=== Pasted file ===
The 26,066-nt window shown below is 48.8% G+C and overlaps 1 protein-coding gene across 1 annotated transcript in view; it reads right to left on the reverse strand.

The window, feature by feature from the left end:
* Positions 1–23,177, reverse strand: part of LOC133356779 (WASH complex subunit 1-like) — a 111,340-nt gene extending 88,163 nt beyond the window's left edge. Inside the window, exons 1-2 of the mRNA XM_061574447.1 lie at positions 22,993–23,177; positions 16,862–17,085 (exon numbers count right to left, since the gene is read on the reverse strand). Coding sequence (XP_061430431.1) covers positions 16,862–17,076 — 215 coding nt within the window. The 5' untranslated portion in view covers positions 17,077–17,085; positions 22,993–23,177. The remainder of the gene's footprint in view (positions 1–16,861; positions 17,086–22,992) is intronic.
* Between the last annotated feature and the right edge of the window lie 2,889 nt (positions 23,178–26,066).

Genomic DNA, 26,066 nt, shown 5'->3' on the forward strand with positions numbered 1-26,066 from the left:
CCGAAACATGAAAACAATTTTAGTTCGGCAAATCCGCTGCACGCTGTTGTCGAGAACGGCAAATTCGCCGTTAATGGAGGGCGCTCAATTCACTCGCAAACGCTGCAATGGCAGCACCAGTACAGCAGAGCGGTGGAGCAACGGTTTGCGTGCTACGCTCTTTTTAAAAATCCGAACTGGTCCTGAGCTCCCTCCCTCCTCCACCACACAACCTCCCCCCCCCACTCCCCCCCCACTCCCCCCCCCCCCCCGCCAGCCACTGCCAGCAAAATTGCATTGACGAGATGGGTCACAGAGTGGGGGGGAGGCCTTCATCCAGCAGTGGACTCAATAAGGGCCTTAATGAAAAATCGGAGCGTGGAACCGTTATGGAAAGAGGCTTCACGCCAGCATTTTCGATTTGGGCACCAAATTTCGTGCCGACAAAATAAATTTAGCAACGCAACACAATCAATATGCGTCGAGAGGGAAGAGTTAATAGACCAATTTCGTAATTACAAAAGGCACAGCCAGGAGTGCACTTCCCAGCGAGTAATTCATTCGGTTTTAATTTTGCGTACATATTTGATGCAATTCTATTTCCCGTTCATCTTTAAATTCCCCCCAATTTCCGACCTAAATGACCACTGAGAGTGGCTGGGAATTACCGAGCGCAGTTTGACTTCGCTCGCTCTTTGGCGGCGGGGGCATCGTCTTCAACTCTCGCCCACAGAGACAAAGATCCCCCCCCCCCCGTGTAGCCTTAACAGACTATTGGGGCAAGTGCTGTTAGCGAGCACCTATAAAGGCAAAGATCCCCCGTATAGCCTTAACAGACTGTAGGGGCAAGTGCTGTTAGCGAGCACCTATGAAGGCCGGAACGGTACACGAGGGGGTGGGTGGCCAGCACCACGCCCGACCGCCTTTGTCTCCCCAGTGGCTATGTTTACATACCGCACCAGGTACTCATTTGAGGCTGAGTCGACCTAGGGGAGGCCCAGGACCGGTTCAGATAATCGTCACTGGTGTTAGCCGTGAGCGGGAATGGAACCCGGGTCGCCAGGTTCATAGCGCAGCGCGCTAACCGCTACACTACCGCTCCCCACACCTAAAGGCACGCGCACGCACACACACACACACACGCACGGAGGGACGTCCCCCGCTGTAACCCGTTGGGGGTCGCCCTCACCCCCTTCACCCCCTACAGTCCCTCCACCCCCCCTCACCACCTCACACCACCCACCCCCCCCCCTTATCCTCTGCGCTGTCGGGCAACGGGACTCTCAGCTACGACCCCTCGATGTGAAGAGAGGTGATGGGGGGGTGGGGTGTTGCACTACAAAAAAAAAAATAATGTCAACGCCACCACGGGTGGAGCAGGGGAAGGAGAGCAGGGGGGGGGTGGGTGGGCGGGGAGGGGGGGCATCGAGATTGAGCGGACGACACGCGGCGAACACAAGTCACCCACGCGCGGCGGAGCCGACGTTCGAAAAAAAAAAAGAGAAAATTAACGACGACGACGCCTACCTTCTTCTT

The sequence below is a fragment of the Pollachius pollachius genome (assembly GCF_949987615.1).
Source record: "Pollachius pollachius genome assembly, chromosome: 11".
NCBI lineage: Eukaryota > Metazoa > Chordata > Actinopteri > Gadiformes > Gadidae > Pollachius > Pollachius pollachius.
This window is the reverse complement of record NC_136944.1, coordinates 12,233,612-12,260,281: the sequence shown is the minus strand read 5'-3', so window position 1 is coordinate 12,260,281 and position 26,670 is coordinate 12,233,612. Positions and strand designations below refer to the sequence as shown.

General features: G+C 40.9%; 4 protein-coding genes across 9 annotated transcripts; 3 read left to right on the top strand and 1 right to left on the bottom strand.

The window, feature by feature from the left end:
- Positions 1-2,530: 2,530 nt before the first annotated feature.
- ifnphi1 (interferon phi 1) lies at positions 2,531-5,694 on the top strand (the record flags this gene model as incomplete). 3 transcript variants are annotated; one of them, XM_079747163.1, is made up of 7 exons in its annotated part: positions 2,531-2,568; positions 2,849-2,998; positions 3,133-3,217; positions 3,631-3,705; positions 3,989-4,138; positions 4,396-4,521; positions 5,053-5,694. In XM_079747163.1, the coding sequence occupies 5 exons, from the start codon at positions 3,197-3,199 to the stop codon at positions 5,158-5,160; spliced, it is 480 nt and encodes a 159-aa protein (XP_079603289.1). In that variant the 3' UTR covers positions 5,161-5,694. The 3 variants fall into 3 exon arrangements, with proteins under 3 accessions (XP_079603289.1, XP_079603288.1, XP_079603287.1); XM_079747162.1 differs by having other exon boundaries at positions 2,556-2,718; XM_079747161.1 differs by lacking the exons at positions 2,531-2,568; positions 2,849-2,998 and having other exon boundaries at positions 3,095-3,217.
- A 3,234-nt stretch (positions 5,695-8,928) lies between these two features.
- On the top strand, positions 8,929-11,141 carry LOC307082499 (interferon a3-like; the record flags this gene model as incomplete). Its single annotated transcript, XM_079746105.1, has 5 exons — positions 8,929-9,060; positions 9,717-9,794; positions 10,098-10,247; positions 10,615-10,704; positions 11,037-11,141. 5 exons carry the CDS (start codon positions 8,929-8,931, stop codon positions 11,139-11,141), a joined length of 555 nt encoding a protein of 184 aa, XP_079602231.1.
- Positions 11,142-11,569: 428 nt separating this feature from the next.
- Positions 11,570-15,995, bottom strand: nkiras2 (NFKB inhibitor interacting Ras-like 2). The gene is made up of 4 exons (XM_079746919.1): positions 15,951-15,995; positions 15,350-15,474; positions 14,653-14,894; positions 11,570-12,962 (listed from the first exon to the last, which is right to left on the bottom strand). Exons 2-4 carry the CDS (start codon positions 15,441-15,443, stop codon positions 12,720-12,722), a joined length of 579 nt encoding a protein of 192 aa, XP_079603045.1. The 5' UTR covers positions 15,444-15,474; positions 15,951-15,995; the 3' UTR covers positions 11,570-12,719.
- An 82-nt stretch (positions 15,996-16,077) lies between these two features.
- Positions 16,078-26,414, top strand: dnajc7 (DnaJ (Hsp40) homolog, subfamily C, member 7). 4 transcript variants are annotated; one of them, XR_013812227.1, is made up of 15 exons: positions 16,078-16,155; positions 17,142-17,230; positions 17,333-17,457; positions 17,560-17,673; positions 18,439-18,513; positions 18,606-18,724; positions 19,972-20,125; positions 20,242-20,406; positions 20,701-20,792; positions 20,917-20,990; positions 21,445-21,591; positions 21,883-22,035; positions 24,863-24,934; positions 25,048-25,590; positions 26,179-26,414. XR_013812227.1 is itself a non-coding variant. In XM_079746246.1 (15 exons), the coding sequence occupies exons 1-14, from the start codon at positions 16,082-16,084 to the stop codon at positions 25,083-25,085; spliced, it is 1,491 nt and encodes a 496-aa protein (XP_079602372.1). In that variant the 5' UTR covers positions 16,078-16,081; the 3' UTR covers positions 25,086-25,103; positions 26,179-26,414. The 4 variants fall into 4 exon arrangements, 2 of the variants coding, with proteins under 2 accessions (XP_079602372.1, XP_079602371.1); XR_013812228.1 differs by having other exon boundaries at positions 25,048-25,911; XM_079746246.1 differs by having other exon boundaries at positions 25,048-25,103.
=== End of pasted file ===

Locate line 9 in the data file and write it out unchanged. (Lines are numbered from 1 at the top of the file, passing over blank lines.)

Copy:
NCBI lineage: Eukaryota > Metazoa > Chordata > Actinopteri > Gadiformes > Gadidae > Pollachius > Pollachius pollachius.